Pope Francis is calling on Vatican employees to examine which areas of their lives need healing.
Expressing his heartfelt thanks to each and best wishes for Christmas, the Pope addressed the employees today.
He encouraged them to do an examination of conscience, in preparation for Christmas and the New Year, and urged them to draw close to the Sacrament of Confession, “to receive the mercy of the Lord who knocks at the door of our hearts.”
He noted he didn’t want to pass his second Christmas in Rome without meeting the people who work in the Vatican; without meeting the people who work without being seen and who are called ironically “the unknown, the invisible”: the gardeners, the custodians, the ushers, the elevator operators, etc.
“Thanks to your daily work and your thoughtful effort, the Curia is expressed as a living body,” and, in a way, as “a real rich mosaic of different fragments, necessary and complementary.”
Recalling St. Paul saying that in the Body of Christ, “the eye cannot say to the hand:’I have no need of you’; nor again the head to the feet, ‘I do not need you,'” he noted, “this shows that all parts of the Body of the Curia are needed for it to be living and dynamic.”
From this, he asked them make this Christmas a real opportunity to “cure” every wound.
He then encouraged them to examine nine areas.
“Care for your spiritual life, your relationship with God,” he said was the first, because “this is the backbone of everything we do and everything we are.”
“A Christian who is not nourished by prayer, the sacraments and the Word of God, inevitably fades and withers,” he added.
Second, care for your family life, “giving to your children and your loved ones not only money, but above all time, attention and love.”
Third, heal your relationships with others, transforming faith in life and words into good works, especially for those most in need.
The fourth suggestion of the Pope was to watch how you speak. He stressed the importance of “purifying the language from the offensive words, vulgarity and phraseology of worldly decadence.”
The fifth requires “healing the wounds of the heart with the oil of forgiveness,” which means forgiving people who have hurt us and medicating wounds we have caused in others.
The sixth exhortation relates to work, he said, which involves doing it “with enthusiasm, humility, skill, passion, and with a soul that knows how to thank the Lord.”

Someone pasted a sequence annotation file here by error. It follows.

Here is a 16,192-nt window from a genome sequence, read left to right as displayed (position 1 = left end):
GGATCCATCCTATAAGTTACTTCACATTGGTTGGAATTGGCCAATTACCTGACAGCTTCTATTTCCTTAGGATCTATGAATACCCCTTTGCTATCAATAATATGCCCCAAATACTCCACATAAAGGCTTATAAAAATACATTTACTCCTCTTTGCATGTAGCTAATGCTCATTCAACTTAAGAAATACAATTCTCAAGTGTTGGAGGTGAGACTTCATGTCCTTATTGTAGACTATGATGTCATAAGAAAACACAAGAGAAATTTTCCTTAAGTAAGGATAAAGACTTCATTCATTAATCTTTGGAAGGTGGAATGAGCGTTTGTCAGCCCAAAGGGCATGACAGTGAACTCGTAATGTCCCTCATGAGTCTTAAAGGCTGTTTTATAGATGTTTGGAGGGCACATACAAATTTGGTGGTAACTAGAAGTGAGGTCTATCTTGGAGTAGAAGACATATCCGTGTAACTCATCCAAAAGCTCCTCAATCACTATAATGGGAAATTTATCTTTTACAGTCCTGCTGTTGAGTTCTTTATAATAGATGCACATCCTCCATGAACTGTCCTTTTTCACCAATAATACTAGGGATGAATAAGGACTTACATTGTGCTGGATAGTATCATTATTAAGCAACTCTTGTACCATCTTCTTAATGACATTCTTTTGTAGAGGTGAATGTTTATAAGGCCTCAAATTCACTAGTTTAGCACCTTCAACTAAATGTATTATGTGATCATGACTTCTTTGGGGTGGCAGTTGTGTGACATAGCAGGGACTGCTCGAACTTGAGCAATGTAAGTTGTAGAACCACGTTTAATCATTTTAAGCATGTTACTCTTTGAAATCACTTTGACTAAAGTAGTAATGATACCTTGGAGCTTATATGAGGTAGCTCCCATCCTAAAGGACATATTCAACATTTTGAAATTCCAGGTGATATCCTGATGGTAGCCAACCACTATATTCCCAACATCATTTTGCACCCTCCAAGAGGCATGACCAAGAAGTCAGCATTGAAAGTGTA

The seventh appeal was to avoid envy, lust, hatred and negative feelings “that devour our inner peace and transform us into destroyed and destructive people.”
Eighth, he continued, requires the faithful to let go of “the bitterness that brings us to revenge,” “the laziness that leads to euthanasia,” “the finger-pointing that leads to pride,” and “the complaining that constantly leads us to despair.”
He added: “I know that a few times, to keep your job, you quarrel with someone, to defend yourselves. I understand these situations, but the road does not end well.”
“Rather,” he suggested, “ask the Lord for wisdom to bite one’s tongue” and “not to say insulting words that afterward leave your mouth bitter.”
Ninth, he stressed, is to reach out to the weak, elderly, sick, hungry, homeless and foreigners. For this will determine how we will be judged.
In addition, he called on them to never treat Christmas as “a celebration of consumerism” and useless, extravagant gift-giving, but rather as the “festival of joy to welcome the Lord in the crib and heart.”
Acknowledging he had spoken of various areas on which to reflect carefully, the Holy Father called on the Vatican employees to ponder which area they need to address the most.
Here, he stressed taking care of the family, as, “The family is a treasure. Children are a treasure.”
He said young parents should never be too busy to find time to play with their children, for such playing is such a beautiful moment, and helps “sow the future.”
“Imagine how it would change our world if everyone started immediately, and here, to heal and treat generously their relationship with God and with others,” he said.
“Think of all the good,” he said, “if we looked at each other, especially the most needy, with eyes of goodness and tenderness, as God looks at us, waiting for us and forgiving us; if we found humility, our strength, and our treasure!”
Gestures of tenderness, he noted, “can warm the icy heart, to encourage the disheartened souls and brighten dull eyes with the light of Jesus’ face!”
“With this peace in my heart I would like to greet you and all your family,” he said, “I want to say thank you to them and give a hug, especially your children and especially smaller ones!”